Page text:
According to the Reporters without Borders (RSF) on the 2014 annual report, the number of journalists killed worldwide in 2014 was 66, two-thirds of whom killed in war zones. The deadliest areas for the journalists that year were Syria and Palestine, Ukraine, Iraq and Libya. The number of journalists forced to flee their country has doubled since 2013, and the number of journalists convicted by their respective governments has risen to 178, most of them in Egypt, Ukraine, China, Eritrea and Iran. Another point mentioned in the annual report is the reduction of the number of journalists killed.
According to the Reporters without Borders (RSF) released its annual report on Thursday, February 12, 2015. It surveyed 180 countries, including Iran, and ranked them in terms of press freedom, independent media, and the status of correspondents and journalists. Iran ranks 173rd, indicating that the situation of Freedom of the press and journalists has not improved despite the promises of Rouhani's government, but the efforts of the organization's concerns about the situation of journalists in Iran continue. According to the report, also named Iran ranks third in the world where journalists are imprisoned. The organization announced the number of journalists killed for their careers, or suspiciously 110 dead, during 2015.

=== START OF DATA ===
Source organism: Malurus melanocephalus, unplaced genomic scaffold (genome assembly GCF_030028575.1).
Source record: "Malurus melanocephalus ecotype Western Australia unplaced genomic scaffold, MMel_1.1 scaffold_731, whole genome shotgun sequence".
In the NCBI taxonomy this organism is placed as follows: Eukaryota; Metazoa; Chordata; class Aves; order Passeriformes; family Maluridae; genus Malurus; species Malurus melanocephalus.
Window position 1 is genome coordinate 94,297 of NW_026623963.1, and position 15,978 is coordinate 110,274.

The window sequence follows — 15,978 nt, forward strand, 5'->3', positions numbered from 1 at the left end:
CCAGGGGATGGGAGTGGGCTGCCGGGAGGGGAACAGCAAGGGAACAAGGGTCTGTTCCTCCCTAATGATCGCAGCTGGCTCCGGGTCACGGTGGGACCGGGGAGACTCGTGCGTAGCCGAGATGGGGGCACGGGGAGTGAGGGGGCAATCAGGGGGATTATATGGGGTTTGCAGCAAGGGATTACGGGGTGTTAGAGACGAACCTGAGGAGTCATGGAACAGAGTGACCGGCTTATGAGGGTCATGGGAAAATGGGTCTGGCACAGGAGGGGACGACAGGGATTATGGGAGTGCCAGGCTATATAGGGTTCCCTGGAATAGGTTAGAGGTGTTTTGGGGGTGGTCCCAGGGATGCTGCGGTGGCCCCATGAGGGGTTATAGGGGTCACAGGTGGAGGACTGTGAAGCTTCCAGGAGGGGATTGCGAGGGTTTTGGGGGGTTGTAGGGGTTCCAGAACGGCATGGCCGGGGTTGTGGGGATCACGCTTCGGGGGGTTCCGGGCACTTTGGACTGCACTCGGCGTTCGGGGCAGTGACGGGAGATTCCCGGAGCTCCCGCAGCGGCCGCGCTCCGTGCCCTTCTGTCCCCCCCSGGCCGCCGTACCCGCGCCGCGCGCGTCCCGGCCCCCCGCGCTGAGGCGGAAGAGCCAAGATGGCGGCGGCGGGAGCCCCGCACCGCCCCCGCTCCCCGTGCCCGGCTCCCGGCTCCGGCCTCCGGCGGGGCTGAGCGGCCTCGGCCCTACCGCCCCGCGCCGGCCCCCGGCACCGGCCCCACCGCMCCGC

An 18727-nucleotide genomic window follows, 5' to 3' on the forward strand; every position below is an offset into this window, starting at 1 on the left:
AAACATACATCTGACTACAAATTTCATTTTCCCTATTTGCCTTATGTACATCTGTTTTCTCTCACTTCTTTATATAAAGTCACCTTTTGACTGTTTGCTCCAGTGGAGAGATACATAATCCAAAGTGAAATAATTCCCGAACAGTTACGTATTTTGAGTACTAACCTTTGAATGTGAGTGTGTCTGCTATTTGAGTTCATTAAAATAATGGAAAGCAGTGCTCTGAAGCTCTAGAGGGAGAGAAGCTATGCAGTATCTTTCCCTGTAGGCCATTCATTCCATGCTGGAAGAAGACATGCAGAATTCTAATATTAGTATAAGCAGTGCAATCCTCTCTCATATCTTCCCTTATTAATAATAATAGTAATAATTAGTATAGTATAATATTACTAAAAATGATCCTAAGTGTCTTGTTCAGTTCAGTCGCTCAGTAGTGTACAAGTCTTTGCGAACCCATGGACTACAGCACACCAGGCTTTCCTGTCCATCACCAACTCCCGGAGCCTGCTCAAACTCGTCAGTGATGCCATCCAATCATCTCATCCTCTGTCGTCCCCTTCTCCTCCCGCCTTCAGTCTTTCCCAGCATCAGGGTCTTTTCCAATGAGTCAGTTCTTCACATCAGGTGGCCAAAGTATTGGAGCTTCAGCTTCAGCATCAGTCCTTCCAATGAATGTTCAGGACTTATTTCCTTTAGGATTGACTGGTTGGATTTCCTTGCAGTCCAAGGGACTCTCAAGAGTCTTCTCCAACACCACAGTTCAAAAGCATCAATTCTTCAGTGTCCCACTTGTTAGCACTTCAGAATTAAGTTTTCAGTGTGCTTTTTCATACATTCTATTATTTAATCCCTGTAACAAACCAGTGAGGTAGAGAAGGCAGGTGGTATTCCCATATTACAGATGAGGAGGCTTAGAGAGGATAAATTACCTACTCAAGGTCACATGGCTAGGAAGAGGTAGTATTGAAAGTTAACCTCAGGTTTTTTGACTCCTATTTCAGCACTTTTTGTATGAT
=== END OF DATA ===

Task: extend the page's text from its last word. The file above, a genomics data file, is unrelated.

According to the Reporters without Borders (RSF) released, its annual report on December 13, 2016, states that in 2016, there were 348 imprisoned journalists and 52 hostages. After Turkey, China, Syria, Egypt and Iran are nearly two-thirds of imprisoned journalists in the world. "According to the report, the role of the journalist's citizen has been emphasized in recent years, especially in suppressive regimes or in war-torn countries. Which have played a decisive role in reflecting and publishing news."